Over the past week, I read through the article “Does the Market Work Better Than Government at Transition Sustainability.” It was a debate between two people, Paul Krugman and Leigh K. Fletcher, who did a better job at transitioning the world into sustainability. Paul Krugman believed that the market did a better job at the transition than the government and Leigh K. Fletcher believed the opposite side. The article I read was mainly focused on Krugman’s point, but there was a small section that showed Fletcher’s side of the argument. Krugman. Made points about the Clean Air Act and trade sulfur dioxide (permitted in the 1990s) and how it will help fix the acid rain problem. Acid rain comes from power plants that emit coal fumes into the air, which does not mix well with the elements. This has become a big problem, which has caused many to find a solution. Krugman believes that the clean air act will help reduce/fix the problem. He also made sure to point out his strong beliefs on how the United States should show a cap and trade approach to the world. At the start of this article, I was not aware of the argument between both sides. However, after reading Krugman’s thoughts on the topic, I can see why he believes that the markets work better for the sustainable transition. However, with the small part of the article that discussed Fletcher’s side of the debate, it is easy to understand why he believes the opposite. He mentioned facts like how buildings take 65% of electricity consumption and argue that local, state, and national levels need to enforce the construction industry levels. He also believes that if the government levels have stronger management, then there will be a significant decline in the energy demand that happens during building life cycles.
After reading through this debate, I realized that there are other wicked problems that I don’t know much about. Deciding to google wicked problems led me to wickedproblems.com, a website that explains what wicked problems are and the projects that others are working on to help fix them. Upon entering this website is defined what a wicked problem is. “A wicked problem is a social or cultural problem that is difficult or impossible to solve for as many as four reasons: incomplete or contradictory knowledge, the number of people and opinions involved, the large economic burden, and the interconnected nature of these problems with other problems” (Wicked Problems 1). After that, there is a table of contents that allows one to read more on understanding social entrepreneurship and many other topics. There are many chapters through each topic that will explain and discuss different wicked problems. Once I read through the website, I learned many things. However, the one thing that stuck the most was the solutions to the problems and how they take form in a nonprofit business or non-government organization. Both solutions take form in one of two ways; working with one person and making a difference in their life or working with a large group attempt and a top-down approach. Although there is an excellent thought in mind, there are always problems that follow. In the end, the website made me realize how much I wanted to grow my knowledge on the other wicked problems this world is facing.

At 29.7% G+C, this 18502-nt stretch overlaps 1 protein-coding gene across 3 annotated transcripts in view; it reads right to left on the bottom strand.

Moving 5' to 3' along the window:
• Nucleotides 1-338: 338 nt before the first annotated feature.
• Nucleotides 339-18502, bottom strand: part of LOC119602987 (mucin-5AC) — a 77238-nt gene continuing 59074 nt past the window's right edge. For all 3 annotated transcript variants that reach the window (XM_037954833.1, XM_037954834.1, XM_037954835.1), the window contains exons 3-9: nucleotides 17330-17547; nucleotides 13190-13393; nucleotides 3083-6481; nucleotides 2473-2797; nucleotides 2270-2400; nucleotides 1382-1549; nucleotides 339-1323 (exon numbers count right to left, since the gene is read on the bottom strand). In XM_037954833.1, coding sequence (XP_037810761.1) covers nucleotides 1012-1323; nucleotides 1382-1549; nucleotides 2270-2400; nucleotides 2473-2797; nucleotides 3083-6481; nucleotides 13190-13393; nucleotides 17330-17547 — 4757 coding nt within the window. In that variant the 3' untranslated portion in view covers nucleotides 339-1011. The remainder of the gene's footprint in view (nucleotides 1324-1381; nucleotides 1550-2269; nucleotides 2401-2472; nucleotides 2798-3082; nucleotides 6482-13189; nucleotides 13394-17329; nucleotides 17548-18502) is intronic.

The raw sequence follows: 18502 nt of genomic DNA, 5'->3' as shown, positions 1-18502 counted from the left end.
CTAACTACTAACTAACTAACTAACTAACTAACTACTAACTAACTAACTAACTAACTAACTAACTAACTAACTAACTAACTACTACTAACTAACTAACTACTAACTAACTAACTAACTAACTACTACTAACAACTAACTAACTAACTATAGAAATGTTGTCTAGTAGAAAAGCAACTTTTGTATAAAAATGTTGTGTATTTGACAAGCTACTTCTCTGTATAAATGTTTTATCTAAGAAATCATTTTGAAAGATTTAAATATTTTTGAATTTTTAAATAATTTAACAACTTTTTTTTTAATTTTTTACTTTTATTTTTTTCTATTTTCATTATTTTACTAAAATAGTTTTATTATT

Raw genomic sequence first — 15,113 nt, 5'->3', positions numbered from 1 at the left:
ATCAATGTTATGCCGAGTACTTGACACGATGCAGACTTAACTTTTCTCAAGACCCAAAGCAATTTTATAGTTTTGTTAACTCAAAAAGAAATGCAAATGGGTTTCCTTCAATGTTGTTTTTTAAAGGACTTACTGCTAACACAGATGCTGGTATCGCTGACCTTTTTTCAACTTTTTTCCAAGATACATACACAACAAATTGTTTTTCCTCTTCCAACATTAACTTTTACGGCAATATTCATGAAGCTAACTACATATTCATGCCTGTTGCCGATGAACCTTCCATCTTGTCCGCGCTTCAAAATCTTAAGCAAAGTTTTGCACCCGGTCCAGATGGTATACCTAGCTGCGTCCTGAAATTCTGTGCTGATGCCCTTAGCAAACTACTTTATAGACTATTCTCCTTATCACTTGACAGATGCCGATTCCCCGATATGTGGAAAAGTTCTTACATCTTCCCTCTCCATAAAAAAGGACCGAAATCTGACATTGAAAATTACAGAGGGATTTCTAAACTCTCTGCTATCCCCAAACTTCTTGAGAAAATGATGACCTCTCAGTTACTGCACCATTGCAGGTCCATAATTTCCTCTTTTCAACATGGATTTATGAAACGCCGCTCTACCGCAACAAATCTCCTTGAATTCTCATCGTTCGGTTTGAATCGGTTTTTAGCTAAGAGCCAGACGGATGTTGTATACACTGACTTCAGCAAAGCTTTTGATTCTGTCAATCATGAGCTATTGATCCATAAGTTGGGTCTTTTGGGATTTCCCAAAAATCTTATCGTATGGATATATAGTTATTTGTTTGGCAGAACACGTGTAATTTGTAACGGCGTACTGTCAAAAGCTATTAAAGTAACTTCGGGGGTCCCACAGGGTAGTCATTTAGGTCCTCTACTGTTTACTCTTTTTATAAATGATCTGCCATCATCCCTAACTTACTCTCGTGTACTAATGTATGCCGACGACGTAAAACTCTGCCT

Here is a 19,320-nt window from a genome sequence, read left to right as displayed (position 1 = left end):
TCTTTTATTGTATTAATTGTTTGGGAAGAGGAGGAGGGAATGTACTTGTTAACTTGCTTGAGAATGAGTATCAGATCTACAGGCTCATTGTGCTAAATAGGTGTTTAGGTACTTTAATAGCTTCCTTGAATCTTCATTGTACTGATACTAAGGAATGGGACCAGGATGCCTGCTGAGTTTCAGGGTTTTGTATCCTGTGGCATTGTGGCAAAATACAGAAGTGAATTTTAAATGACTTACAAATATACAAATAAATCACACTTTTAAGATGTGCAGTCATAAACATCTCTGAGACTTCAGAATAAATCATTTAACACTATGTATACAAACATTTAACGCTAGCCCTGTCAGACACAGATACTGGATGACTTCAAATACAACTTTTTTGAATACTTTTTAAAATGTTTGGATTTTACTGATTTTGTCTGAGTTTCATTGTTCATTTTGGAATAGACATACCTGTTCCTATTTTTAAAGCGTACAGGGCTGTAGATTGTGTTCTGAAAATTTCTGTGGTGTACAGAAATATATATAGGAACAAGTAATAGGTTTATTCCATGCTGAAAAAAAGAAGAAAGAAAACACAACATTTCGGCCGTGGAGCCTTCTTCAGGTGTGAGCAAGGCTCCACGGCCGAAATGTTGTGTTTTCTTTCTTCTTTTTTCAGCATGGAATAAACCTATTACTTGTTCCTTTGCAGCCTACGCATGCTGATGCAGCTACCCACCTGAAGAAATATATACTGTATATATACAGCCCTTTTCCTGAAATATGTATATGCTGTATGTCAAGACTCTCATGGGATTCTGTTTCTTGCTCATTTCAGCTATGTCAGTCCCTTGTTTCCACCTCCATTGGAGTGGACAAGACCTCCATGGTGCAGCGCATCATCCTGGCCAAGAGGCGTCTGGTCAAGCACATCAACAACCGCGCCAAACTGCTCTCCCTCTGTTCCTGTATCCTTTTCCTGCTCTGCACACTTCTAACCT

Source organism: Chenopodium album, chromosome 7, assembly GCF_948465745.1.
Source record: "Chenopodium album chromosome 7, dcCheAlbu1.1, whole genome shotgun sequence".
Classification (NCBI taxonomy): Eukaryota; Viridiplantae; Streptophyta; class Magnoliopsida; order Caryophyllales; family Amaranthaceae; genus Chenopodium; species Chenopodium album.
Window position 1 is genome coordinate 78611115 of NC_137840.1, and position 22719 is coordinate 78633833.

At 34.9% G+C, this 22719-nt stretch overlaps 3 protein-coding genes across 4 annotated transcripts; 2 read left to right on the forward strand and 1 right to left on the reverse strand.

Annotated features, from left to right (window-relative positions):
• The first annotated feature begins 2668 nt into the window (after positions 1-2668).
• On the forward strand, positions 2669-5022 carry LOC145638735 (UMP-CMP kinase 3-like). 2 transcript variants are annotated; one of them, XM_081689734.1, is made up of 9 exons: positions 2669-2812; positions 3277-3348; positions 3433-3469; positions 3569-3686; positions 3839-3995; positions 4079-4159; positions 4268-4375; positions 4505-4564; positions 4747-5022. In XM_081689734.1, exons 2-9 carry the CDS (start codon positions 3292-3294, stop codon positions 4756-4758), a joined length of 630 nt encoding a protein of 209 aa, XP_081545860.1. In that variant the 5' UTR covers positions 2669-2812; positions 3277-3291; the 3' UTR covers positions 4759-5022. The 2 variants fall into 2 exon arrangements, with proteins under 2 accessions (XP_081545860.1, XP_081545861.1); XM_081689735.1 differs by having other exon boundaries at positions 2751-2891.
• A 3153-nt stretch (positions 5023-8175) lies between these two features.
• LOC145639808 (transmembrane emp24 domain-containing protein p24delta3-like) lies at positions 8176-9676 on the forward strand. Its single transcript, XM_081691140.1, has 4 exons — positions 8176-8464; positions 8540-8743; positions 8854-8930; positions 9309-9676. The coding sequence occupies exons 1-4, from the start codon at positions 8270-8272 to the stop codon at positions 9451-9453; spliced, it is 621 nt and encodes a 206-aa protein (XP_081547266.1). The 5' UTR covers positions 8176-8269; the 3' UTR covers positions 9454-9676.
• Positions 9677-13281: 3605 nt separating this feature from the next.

Brands like Patagonia understand that there are wicked problems and are actively trying to help make the change. With the motto “We are in business to save our home planet,” it is easy to see how passionate they are. They support many organizations that “take action to protect people and the planet” (Patagonia 1). The company helps fight for the world. They also give their customers tools to help fight alongside them. Once entering the website and clicking on the activism tab, there is an option to join their fight to save the environment. After putting in your location, it will bring up environmental groups nearby as well as different events. This one page provides its viewer with many resources to learn, join and give back. Aside from its noticeable giveback and use of sustainable materials in their new designs, they also have a program that allows you to return and buy used gear. Patagonia is an excellent example of how brands in the fashion industry are moving forward sustainably.
Taking inspiration from everything that I was taught, I plan to move forward and live a sustainable life. I have already made the switch to recycle, limit my paper use and use reusable products. However, I would like to be more actively involved. Going forward, I plan to look into being more actively involved in helping better the world. I have recently been looking into participating in the fight to regrow the coral reef. As well as help slow the growth of the great pacific garbage patch. I hope to move forward with building a sustainable life.
“Wicked Problems: Problems Worth Solving”. wickedproblems.com n.d. web. https://www.wickedproblems.com/1_existing_approaches_to_social_entrepreneurship.php“Patagonia”. Patagonia.com n.d. Web. https://www.wickedproblems.com/1_existing_approaches_to_social_entrepreneurship.php